Thursday Apr 26, 2007

Identity Manager: Neogent's Rapid Deployment Tool

Sun acquired Neogent a couple of months ago. Neogent has an excellent tool which can ease deployment of IdM at customers. Velocity Identity Deployment Tool (VIDT) is a code generator that is able to generate code on the basis of use-cases. The implementor selects a use-case (e.g. create user) and an actor (e.g. a resource like HR Active Sync) and VIDT generates all the code that is required for a synchronization of the HR resource (e.g. SAP ot PeopleSoft) and IDM.

As with every tool VIDT has it's pros and cons. On the pro side we have

  • repeatable process
  • can be used by IDM newbies
  • produces a documentation (which can be used as a start for an appropriate documentation later on)
  • can export IDVT projects to CBE (common build environment) projects (very important if you're an experienced IDM code warrior)
  • can easily compete with Novell's and Oracle's build-in tools
  • can be extended to incorporate other use cases

And then there's certainly a downside of such a tool: like many tools, it tries to embrace the unexperienced user and loses the professional one. It's like YaST (anyone remembering this?) or Windows network configuration (what the hell is the difference between an office network and a home dial-up access?).

Is VIDT really another YaST? Not quite. VIDT has it's own 'logic' but fortunately, all it does it to produce XML files that can be read and modified if needed. Also, IDVT projects can be exported to a CBE structure (if you're not familiar with CBE, check out This allows a transition from a code base that was generated by a rapid deployment tool to a code base that can be used for a long term (> 6 months) projects.

VIDT currently aims at the following project phases or users:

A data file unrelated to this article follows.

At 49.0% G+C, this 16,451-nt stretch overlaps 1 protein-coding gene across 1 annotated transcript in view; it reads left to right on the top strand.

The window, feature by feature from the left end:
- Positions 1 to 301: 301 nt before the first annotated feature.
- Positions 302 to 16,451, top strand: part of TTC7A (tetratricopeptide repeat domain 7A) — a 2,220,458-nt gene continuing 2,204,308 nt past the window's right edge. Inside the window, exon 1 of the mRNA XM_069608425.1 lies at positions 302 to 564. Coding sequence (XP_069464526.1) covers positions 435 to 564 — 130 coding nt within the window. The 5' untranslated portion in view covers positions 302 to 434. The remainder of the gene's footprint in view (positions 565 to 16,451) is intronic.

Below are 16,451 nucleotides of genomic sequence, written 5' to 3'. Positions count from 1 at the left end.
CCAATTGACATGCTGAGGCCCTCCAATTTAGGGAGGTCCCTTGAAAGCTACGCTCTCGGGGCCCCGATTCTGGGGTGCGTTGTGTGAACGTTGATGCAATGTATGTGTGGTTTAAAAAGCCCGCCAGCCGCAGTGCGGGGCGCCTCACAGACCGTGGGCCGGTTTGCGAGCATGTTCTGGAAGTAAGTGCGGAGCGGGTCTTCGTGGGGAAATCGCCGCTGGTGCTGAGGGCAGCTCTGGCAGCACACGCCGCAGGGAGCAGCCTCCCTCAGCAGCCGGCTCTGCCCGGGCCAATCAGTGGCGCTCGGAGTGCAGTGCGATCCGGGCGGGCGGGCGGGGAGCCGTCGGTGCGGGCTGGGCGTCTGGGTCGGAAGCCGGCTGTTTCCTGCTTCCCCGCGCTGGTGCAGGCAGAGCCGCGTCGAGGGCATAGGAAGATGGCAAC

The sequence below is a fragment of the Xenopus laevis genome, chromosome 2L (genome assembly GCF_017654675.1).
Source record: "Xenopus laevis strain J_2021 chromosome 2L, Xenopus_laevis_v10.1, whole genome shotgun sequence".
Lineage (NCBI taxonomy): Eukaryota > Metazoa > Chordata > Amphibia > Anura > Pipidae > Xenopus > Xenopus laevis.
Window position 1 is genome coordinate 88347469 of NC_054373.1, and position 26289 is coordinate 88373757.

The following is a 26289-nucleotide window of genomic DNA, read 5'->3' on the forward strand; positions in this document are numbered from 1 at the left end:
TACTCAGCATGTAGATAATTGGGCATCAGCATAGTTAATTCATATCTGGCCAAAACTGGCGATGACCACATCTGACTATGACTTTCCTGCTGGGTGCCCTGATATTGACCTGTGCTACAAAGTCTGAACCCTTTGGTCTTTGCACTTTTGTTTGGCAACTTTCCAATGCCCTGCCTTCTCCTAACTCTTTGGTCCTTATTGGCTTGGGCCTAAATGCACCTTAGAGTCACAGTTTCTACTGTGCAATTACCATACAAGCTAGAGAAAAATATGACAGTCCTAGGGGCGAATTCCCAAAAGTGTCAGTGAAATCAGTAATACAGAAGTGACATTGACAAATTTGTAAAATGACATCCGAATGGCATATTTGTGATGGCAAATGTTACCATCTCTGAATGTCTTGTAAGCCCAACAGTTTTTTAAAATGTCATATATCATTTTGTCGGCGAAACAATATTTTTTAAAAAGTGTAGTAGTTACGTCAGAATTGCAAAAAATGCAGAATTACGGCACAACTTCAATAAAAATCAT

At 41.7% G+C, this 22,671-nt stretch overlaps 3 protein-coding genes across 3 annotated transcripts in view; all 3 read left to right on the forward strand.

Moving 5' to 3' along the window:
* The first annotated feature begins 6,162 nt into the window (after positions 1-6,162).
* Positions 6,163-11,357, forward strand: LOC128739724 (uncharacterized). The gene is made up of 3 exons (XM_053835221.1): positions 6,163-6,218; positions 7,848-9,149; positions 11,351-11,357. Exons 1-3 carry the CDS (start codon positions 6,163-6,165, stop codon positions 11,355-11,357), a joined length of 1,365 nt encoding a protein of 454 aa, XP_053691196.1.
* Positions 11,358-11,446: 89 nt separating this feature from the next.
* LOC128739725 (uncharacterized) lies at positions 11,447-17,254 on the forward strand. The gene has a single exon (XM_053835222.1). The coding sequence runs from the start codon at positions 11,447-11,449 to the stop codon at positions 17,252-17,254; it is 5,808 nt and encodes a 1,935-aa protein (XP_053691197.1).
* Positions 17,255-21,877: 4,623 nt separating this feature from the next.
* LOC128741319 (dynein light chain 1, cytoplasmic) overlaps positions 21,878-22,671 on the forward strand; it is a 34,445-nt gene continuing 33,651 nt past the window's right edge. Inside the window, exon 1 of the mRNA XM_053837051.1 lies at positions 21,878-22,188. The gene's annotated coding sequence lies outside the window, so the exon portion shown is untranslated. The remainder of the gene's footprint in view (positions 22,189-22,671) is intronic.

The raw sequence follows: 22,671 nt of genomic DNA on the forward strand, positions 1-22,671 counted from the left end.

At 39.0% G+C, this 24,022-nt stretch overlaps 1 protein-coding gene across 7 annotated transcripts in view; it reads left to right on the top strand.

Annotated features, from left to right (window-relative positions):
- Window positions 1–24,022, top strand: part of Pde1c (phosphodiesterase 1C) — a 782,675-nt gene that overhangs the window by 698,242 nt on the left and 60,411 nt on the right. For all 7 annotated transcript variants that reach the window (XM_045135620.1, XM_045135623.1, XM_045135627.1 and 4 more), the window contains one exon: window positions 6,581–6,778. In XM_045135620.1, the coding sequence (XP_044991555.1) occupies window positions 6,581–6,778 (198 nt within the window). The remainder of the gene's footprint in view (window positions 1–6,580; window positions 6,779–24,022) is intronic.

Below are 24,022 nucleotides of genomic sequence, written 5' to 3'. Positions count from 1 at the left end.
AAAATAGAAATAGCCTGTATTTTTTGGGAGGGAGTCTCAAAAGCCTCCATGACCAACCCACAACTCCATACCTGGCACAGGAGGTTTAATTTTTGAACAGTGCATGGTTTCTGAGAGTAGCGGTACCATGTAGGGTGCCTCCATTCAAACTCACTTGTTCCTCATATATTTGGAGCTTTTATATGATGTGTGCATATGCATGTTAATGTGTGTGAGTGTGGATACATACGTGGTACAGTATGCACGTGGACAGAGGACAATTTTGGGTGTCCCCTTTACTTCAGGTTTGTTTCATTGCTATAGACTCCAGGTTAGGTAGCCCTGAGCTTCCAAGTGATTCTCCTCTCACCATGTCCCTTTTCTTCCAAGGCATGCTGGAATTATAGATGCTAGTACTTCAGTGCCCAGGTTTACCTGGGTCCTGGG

• proof of concept (PoC)
  • small projects
  • initial project phases
  • enablement of unexperienced users

My impression is that VIDT will currently not be used by experienced implementors throughout a longer project. The reason is that an experienced coder is faster using NetBeans or Oxygen than using VIDT. Does that mean that VIDT is useless for larger projects? No. VIDT can be used for rapid prototyping. Moreover, VIDT can be extended to incorporate additional uses cases (e.g. move and rename a user) and it depends on the community to share those new plugins.

Friday Apr 13, 2007

Weird modeling in X.500/LDAP and ActiveDirectory: cn in distinguished names

Over the last years I came across some common issues on the modeling in LDAP and ActiveDirectory, well, more on AD than LDAP. The first issue is on distinguished names.

I never understood why so many AD implementation use the cn rather than uid or employeeNumber as part of the distinguished name. The problem is that if there are employees with common common names like 'John Smith' the dn's look like

dn: cn=John Smith,ou=People,dc=company,dc=com
dn: cn=John J Smith,ou=People,dc=company,dc=com
dn: cn=John Smith 1,ou=People,dc=company,dc=com
dn: cn=John Smith 2,ou=People,dc=company,dc=com

This might not appear to be a problem from an LDAP perspective, but it is a problem from an identity management perspective. If John Smith gets married to Jane Miller and changes his name the key (dn) must be changed as well. Employee numbers don't change. Moreover, if the entries do not contain a company wide unique attribute at all it is difficult to tell whether 'jsmith5' on UNIX belongs to the same person as 'cn=John Smith 3' on LDAP/AD.

When an IDM is deployed, no enterprise infomation system can be anyl longer regarded as an island. Data quality is one major issue in identity management projects and improper naming convention do contribute this this issue.